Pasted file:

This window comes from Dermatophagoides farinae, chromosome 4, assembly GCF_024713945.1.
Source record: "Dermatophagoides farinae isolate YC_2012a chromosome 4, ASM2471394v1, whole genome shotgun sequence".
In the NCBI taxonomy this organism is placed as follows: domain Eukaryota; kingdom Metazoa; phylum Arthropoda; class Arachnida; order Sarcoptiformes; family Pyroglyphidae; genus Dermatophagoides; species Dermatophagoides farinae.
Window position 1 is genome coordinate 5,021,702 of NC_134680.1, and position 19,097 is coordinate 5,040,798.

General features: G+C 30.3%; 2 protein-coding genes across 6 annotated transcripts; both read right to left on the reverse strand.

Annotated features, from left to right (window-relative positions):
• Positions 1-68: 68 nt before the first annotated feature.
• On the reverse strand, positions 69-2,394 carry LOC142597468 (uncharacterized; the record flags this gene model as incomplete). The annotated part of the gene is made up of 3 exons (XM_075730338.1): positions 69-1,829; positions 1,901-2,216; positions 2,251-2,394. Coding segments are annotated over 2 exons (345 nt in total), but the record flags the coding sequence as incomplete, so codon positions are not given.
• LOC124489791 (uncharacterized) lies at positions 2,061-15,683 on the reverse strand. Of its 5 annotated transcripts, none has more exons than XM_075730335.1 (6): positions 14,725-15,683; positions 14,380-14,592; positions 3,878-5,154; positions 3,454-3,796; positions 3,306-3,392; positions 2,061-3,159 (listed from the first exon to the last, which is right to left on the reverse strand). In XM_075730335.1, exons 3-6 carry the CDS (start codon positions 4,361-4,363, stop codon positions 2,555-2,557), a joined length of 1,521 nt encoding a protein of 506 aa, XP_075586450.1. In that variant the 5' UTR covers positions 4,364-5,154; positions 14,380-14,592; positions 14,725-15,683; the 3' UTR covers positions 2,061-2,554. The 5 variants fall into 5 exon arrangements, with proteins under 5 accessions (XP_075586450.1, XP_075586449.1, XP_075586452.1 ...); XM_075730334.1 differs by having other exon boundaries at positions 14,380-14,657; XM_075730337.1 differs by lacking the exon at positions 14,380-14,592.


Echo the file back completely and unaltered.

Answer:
This window comes from Dermatophagoides farinae, chromosome 4, assembly GCF_024713945.1.
Source record: "Dermatophagoides farinae isolate YC_2012a chromosome 4, ASM2471394v1, whole genome shotgun sequence".
In the NCBI taxonomy this organism is placed as follows: domain Eukaryota; kingdom Metazoa; phylum Arthropoda; class Arachnida; order Sarcoptiformes; family Pyroglyphidae; genus Dermatophagoides; species Dermatophagoides farinae.
Window position 1 is genome coordinate 5,021,702 of NC_134680.1, and position 19,097 is coordinate 5,040,798.

General features: G+C 30.3%; 2 protein-coding genes across 6 annotated transcripts; both read right to left on the reverse strand.

Annotated features, from left to right (window-relative positions):
• Positions 1-68: 68 nt before the first annotated feature.
• On the reverse strand, positions 69-2,394 carry LOC142597468 (uncharacterized; the record flags this gene model as incomplete). The annotated part of the gene is made up of 3 exons (XM_075730338.1): positions 69-1,829; positions 1,901-2,216; positions 2,251-2,394. Coding segments are annotated over 2 exons (345 nt in total), but the record flags the coding sequence as incomplete, so codon positions are not given.
• LOC124489791 (uncharacterized) lies at positions 2,061-15,683 on the reverse strand. Of its 5 annotated transcripts, none has more exons than XM_075730335.1 (6): positions 14,725-15,683; positions 14,380-14,592; positions 3,878-5,154; positions 3,454-3,796; positions 3,306-3,392; positions 2,061-3,159 (listed from the first exon to the last, which is right to left on the reverse strand). In XM_075730335.1, exons 3-6 carry the CDS (start codon positions 4,361-4,363, stop codon positions 2,555-2,557), a joined length of 1,521 nt encoding a protein of 506 aa, XP_075586450.1. In that variant the 5' UTR covers positions 4,364-5,154; positions 14,380-14,592; positions 14,725-15,683; the 3' UTR covers positions 2,061-2,554. The 5 variants fall into 5 exon arrangements, with proteins under 5 accessions (XP_075586450.1, XP_075586449.1, XP_075586452.1 ...); XM_075730334.1 differs by having other exon boundaries at positions 14,380-14,657; XM_075730337.1 differs by lacking the exon at positions 14,380-14,592.